Revision: Delete the function and focus on auto-generation of a checklist based on menus because this is where the main pain point occurs.
After selecting a dish, click on "Begin" button to start cooking.
Task distribution between family members.
Following steps to peel cucumbers.
Following steps to cut out cucumber seeds.
1. "Step-by-step instructions are helpful for people inexperienced with cooking like me, but not necessary for those who are already proficient in cooking."
2. "Music is great, and it would be more convenient if I can connect it to Spotify"
Collaborative cooking with music playing in the background
1. Consider specifying a niche of users who are inexperienced in cooking or offer the more experienced ones more challenging menus so that they don't get impatient while waiting for their inexperienced partner(s) to finish up cooking.
2. Create Spotify/Apple Music Playlist for kitchen use.
Based on the feedback sessions, one crucial concern emerge: if a person knows how to cook a specific dish by heart, it might as well be easier if he/she tell the less experienced one(s) how to cook the dish. The teaching process can even foster communication. Hence, I decided to narrow down my use case to 1) Both Inexperienced Users 2) Experienced + Inexperienced Users.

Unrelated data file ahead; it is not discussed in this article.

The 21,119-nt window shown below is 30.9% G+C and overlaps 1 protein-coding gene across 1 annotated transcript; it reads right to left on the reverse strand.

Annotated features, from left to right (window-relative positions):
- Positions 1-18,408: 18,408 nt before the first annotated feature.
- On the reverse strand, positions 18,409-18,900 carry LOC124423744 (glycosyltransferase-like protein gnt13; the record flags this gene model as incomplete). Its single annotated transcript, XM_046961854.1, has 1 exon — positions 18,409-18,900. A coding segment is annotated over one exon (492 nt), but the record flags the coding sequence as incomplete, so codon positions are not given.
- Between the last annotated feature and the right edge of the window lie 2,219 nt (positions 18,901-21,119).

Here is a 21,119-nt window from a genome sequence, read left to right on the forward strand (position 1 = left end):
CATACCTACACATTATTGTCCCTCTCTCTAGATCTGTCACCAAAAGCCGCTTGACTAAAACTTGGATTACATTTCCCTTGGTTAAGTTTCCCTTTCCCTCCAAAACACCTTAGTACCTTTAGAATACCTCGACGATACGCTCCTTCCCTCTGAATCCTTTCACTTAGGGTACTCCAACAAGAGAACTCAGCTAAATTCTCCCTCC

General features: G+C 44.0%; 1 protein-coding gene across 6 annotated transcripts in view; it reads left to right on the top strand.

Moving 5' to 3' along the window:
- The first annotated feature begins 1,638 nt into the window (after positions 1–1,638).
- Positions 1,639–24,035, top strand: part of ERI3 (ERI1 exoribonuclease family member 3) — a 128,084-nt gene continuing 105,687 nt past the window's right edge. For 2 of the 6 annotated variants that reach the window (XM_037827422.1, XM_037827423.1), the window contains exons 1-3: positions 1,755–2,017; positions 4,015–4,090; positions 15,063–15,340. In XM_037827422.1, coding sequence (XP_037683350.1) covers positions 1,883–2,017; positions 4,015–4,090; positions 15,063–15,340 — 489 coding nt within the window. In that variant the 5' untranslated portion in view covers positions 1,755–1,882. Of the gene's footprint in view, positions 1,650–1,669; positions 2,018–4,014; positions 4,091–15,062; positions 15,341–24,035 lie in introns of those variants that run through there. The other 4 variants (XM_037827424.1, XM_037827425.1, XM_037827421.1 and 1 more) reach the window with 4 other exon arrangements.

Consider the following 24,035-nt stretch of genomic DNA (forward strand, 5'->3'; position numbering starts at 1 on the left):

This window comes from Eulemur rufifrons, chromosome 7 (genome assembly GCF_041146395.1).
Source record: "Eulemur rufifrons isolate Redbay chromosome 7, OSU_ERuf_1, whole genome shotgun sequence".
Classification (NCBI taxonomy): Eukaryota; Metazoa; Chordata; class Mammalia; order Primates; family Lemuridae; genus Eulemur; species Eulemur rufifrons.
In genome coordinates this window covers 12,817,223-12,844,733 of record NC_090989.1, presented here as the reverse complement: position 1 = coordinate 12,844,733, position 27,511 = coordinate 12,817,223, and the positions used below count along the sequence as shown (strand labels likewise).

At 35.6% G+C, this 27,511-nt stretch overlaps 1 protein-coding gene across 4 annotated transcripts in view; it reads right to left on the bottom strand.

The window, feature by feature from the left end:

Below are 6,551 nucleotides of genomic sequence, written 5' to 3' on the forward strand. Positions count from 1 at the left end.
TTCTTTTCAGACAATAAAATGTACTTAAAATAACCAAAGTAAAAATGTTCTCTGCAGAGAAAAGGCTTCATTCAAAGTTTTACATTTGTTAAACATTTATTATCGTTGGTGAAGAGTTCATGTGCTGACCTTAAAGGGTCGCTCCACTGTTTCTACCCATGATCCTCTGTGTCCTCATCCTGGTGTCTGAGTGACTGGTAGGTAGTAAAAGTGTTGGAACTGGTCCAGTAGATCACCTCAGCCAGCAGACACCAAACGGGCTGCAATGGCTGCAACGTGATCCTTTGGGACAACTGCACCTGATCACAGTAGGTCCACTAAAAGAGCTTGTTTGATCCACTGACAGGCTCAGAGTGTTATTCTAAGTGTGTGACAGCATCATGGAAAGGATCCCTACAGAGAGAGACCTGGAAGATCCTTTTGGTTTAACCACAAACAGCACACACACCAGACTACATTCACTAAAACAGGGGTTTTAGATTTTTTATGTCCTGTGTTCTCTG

Based on users' feedback for my sketches, I revised my page layouts and cut down features.
I used Unity to build the AR part of my design, and tested it out in my family kitchen.
I designed four separate tasks and invited 4 participants to think around while trying out the prototype.
If I were to redo the project, I would revise the color contrast of the UI and change the font to increase readability.
If I had more time, I would also refine the "ingredient check list" section to improve usability. Moreover, knowing that my potential users look for more soulful and enjoyable cooking experiences, I will use AI virtual assistants to create personalized interesting mini games for users to chat about while cooking.